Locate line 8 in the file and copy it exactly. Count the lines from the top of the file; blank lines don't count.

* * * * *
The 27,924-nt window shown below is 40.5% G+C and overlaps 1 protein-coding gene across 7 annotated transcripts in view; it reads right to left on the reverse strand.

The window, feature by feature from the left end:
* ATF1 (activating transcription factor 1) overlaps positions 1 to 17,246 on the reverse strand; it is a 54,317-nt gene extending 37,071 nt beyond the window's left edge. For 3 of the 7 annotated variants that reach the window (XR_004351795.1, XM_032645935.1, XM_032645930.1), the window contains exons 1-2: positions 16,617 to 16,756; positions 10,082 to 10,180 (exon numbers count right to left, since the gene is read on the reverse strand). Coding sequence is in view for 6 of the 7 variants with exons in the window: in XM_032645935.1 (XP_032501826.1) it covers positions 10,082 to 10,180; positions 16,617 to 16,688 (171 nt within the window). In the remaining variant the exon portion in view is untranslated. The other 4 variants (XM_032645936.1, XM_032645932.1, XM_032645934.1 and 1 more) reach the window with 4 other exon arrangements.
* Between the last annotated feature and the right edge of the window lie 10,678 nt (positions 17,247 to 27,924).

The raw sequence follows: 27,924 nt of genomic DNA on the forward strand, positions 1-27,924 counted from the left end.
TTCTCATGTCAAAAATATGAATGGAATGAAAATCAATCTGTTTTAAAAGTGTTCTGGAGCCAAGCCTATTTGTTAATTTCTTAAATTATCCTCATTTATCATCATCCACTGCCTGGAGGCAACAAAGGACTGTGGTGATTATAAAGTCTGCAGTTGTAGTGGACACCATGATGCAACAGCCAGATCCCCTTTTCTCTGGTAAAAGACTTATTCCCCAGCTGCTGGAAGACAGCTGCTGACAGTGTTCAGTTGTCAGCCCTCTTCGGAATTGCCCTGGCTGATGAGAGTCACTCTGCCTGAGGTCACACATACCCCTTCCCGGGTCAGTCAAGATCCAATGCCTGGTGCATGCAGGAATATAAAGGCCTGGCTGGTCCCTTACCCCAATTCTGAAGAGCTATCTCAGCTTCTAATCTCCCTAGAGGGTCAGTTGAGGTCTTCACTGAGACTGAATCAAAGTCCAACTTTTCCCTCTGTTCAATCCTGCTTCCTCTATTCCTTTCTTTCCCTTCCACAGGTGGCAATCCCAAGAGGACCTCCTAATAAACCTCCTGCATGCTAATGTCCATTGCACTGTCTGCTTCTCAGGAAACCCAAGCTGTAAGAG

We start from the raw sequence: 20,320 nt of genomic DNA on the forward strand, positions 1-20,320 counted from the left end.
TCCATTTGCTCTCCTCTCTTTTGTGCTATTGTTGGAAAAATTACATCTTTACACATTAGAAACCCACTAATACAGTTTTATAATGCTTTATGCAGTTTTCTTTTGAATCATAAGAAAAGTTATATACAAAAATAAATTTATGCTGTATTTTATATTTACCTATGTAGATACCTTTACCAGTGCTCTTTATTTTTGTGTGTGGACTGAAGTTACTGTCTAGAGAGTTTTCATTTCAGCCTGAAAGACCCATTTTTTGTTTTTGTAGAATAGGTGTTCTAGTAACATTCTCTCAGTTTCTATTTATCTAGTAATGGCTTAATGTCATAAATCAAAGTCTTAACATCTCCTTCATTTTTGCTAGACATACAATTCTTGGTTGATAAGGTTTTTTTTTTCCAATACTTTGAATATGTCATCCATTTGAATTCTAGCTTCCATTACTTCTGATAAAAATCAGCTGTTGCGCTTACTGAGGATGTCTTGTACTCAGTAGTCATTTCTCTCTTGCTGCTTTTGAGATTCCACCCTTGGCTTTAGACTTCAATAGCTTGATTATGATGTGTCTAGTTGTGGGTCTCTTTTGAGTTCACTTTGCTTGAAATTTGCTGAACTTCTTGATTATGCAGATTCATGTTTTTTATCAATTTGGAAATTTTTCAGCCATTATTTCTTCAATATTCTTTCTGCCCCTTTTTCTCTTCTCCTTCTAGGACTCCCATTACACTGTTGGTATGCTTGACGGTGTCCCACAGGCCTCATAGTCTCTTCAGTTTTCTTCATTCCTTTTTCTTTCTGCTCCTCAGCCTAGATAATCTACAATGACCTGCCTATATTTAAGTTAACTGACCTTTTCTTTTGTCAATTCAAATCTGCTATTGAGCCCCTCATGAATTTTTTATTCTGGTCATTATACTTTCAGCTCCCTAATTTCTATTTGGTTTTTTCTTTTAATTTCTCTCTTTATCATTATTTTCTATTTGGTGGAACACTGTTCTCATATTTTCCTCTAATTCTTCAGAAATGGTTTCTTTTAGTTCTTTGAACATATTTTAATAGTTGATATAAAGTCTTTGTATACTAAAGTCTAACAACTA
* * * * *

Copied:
TCCATTTGCTCTCCTCTCTTTTGTGCTATTGTTGGAAAAATTACATCTTTACACATTAGAAACCCACTAATACAGTTTTATAATGCTTTATGCAGTTTTCTTTTGAATCATAAGAAAAGTTATATACAAAAATAAATTTATGCTGTATTTTATATTTACCTATGTAGATACCTTTACCAGTGCTCTTTATTTTTGTGTGTGGACTGAAGTTACTGTCTAGAGAGTTTTCATTTCAGCCTGAAAGACCCATTTTTTGTTTTTGTAGAATAGGTGTTCTAGTAACATTCTCTCAGTTTCTATTTATCTAGTAATGGCTTAATGTCATAAATCAAAGTCTTAACATCTCCTTCATTTTTGCTAGACATACAATTCTTGGTTGATAAGGTTTTTTTTTTCCAATACTTTGAATATGTCATCCATTTGAATTCTAGCTTCCATTACTTCTGATAAAAATCAGCTGTTGCGCTTACTGAGGATGTCTTGTACTCAGTAGTCATTTCTCTCTTGCTGCTTTTGAGATTCCACCCTTGGCTTTAGACTTCAATAGCTTGATTATGATGTGTCTAGTTGTGGGTCTCTTTTGAGTTCACTTTGCTTGAAATTTGCTGAACTTCTTGATTATGCAGATTCATGTTTTTTATCAATTTGGAAATTTTTCAGCCATTATTTCTTCAATATTCTTTCTGCCCCTTTTTCTCTTCTCCTTCTAGGACTCCCATTACACTGTTGGTATGCTTGACGGTGTCCCACAGGCCTCATAGTCTCTTCAGTTTTCTTCATTCCTTTTTCTTTCTGCTCCTCAGCCTAGATAATCTACAATGACCTGCCTATATTTAAGTTAACTGACCTTTTCTTTTGTCAATTCAAATCTGCTATTGAGCCCCTCATGAATTTTTTATTCTGGTCATTATACTTTCAGCTCCCTAATTTCTATTTGGTTTTTTCTTTTAATTTCTCTCTTTATCATTATTTTCTATTTGGTGGAACACTGTTCTCATATTTTCCTCTAATTCTTCAGAAATGGTTTCTTTTAGTTCTTTGAACATATTTTAATAGTTGATATAAAGTCTTTGTATACTAAAGTCTAACAACTA